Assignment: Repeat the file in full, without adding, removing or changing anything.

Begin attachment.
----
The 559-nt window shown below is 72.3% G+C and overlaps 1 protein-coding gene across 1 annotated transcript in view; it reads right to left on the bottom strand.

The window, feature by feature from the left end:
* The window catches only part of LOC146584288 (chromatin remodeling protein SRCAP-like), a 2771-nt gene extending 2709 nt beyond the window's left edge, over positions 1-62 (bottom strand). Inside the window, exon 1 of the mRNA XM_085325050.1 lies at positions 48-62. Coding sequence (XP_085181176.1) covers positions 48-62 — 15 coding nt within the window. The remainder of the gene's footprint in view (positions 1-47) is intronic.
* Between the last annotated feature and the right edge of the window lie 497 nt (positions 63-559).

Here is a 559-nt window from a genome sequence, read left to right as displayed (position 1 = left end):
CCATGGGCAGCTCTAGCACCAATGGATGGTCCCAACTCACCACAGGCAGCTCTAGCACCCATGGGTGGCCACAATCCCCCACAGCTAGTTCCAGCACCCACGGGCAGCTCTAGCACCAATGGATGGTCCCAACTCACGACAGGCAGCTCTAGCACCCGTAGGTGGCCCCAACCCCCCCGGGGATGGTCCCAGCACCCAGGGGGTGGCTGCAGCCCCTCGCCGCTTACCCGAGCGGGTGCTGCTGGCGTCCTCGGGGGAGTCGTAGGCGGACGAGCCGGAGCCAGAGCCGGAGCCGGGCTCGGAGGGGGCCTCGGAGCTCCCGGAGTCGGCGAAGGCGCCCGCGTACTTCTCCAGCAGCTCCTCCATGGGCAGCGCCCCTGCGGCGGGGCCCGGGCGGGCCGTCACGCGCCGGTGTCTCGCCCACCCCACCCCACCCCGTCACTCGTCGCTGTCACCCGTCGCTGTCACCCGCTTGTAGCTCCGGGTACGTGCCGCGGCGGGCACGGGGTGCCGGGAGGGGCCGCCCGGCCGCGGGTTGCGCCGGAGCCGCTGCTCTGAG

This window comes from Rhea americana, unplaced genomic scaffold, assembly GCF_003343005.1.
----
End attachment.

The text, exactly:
The 559-nt window shown below is 72.3% G+C and overlaps 1 protein-coding gene across 1 annotated transcript in view; it reads right to left on the bottom strand.

The window, feature by feature from the left end:
* The window catches only part of LOC146584288 (chromatin remodeling protein SRCAP-like), a 2771-nt gene extending 2709 nt beyond the window's left edge, over positions 1-62 (bottom strand). Inside the window, exon 1 of the mRNA XM_085325050.1 lies at positions 48-62. Coding sequence (XP_085181176.1) covers positions 48-62 — 15 coding nt within the window. The remainder of the gene's footprint in view (positions 1-47) is intronic.
* Between the last annotated feature and the right edge of the window lie 497 nt (positions 63-559).

Here is a 559-nt window from a genome sequence, read left to right as displayed (position 1 = left end):
CCATGGGCAGCTCTAGCACCAATGGATGGTCCCAACTCACCACAGGCAGCTCTAGCACCCATGGGTGGCCACAATCCCCCACAGCTAGTTCCAGCACCCACGGGCAGCTCTAGCACCAATGGATGGTCCCAACTCACGACAGGCAGCTCTAGCACCCGTAGGTGGCCCCAACCCCCCCGGGGATGGTCCCAGCACCCAGGGGGTGGCTGCAGCCCCTCGCCGCTTACCCGAGCGGGTGCTGCTGGCGTCCTCGGGGGAGTCGTAGGCGGACGAGCCGGAGCCAGAGCCGGAGCCGGGCTCGGAGGGGGCCTCGGAGCTCCCGGAGTCGGCGAAGGCGCCCGCGTACTTCTCCAGCAGCTCCTCCATGGGCAGCGCCCCTGCGGCGGGGCCCGGGCGGGCCGTCACGCGCCGGTGTCTCGCCCACCCCACCCCACCCCGTCACTCGTCGCTGTCACCCGTCGCTGTCACCCGCTTGTAGCTCCGGGTACGTGCCGCGGCGGGCACGGGGTGCCGGGAGGGGCCGCCCGGCCGCGGGTTGCGCCGGAGCCGCTGCTCTGAG

This window comes from Rhea americana, unplaced genomic scaffold, assembly GCF_003343005.1.